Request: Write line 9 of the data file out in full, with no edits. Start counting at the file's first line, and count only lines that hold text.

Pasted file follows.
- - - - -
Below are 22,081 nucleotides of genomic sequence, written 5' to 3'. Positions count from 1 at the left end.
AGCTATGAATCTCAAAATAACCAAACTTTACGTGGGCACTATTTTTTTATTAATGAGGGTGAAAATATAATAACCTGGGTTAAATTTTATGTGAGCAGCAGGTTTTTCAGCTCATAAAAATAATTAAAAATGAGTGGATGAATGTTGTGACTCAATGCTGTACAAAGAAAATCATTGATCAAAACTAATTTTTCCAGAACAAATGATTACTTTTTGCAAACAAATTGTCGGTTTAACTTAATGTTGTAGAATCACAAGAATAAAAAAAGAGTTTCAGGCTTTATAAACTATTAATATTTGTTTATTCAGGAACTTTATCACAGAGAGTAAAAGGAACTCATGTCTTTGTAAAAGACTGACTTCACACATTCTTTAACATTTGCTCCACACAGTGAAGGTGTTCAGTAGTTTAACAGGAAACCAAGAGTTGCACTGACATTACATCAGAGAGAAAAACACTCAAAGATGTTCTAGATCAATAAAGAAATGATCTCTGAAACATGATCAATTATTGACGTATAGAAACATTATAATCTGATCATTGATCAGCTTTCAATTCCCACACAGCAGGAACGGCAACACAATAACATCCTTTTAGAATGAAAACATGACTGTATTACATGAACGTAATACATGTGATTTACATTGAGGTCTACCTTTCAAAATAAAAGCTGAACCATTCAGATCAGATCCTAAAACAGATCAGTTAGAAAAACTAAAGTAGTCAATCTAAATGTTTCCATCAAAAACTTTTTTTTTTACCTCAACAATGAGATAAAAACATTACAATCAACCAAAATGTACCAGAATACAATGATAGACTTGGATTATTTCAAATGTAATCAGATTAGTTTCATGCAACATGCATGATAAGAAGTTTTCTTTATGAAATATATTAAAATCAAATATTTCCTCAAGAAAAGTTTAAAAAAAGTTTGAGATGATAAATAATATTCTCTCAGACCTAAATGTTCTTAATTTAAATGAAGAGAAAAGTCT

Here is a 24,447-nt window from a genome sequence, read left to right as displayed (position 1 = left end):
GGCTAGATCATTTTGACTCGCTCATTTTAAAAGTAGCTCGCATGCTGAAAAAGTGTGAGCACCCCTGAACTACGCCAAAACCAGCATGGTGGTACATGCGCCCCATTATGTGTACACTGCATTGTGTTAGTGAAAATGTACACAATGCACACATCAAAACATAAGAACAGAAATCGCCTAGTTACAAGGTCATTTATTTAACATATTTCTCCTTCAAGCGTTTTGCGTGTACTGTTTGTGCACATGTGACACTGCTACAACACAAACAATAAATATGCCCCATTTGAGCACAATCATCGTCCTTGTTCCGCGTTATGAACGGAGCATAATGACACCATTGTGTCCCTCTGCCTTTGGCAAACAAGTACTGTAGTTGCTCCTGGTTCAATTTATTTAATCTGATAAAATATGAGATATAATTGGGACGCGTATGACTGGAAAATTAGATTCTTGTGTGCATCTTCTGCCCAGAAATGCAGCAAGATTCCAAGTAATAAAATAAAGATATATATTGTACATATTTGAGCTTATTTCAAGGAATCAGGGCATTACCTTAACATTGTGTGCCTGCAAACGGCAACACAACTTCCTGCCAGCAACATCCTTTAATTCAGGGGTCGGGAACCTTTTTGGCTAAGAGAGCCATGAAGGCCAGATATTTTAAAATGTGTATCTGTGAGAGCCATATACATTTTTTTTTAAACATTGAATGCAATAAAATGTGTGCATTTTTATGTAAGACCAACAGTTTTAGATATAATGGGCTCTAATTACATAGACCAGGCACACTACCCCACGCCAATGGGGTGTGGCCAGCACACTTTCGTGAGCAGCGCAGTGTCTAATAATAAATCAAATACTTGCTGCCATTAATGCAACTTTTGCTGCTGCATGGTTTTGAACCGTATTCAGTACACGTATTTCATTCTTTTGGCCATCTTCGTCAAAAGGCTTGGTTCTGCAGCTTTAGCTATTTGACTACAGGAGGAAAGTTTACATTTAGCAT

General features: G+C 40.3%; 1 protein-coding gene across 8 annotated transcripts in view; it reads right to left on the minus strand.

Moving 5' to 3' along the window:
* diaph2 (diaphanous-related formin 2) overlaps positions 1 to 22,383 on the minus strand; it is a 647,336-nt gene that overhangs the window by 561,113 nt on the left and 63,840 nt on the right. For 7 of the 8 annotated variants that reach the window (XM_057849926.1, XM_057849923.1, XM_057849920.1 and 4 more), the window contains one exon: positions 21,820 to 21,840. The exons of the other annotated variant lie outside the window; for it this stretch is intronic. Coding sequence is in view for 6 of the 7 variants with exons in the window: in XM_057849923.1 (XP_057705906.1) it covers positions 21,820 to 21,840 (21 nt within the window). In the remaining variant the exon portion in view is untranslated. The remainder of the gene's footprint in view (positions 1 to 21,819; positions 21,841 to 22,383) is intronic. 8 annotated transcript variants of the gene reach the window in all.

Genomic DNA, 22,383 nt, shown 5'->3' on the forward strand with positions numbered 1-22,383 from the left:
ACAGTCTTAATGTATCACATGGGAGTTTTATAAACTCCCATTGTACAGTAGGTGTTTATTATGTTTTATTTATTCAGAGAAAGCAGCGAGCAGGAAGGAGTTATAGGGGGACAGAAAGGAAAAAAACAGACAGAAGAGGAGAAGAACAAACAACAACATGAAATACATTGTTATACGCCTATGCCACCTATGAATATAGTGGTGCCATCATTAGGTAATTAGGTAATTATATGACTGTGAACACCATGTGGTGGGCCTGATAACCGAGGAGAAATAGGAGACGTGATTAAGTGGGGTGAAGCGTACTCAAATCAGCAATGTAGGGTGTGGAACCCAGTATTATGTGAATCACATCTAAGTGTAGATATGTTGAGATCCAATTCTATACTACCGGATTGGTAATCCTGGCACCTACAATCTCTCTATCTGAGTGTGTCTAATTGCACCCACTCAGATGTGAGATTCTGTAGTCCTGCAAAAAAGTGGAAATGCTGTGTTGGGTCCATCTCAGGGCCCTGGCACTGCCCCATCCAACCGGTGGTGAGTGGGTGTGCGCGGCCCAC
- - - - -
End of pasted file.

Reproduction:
ACAGTCTTAATGTATCACATGGGAGTTTTATAAACTCCCATTGTACAGTAGGTGTTTATTATGTTTTATTTATTCAGAGAAAGCAGCGAGCAGGAAGGAGTTATAGGGGGACAGAAAGGAAAAAAACAGACAGAAGAGGAGAAGAACAAACAACAACATGAAATACATTGTTATACGCCTATGCCACCTATGAATATAGTGGTGCCATCATTAGGTAATTAGGTAATTATATGACTGTGAACACCATGTGGTGGGCCTGATAACCGAGGAGAAATAGGAGACGTGATTAAGTGGGGTGAAGCGTACTCAAATCAGCAATGTAGGGTGTGGAACCCAGTATTATGTGAATCACATCTAAGTGTAGATATGTTGAGATCCAATTCTATACTACCGGATTGGTAATCCTGGCACCTACAATCTCTCTATCTGAGTGTGTCTAATTGCACCCACTCAGATGTGAGATTCTGTAGTCCTGCAAAAAAGTGGAAATGCTGTGTTGGGTCCATCTCAGGGCCCTGGCACTGCCCCATCCAACCGGTGGTGAGTGGGTGTGCGCGGCCCAC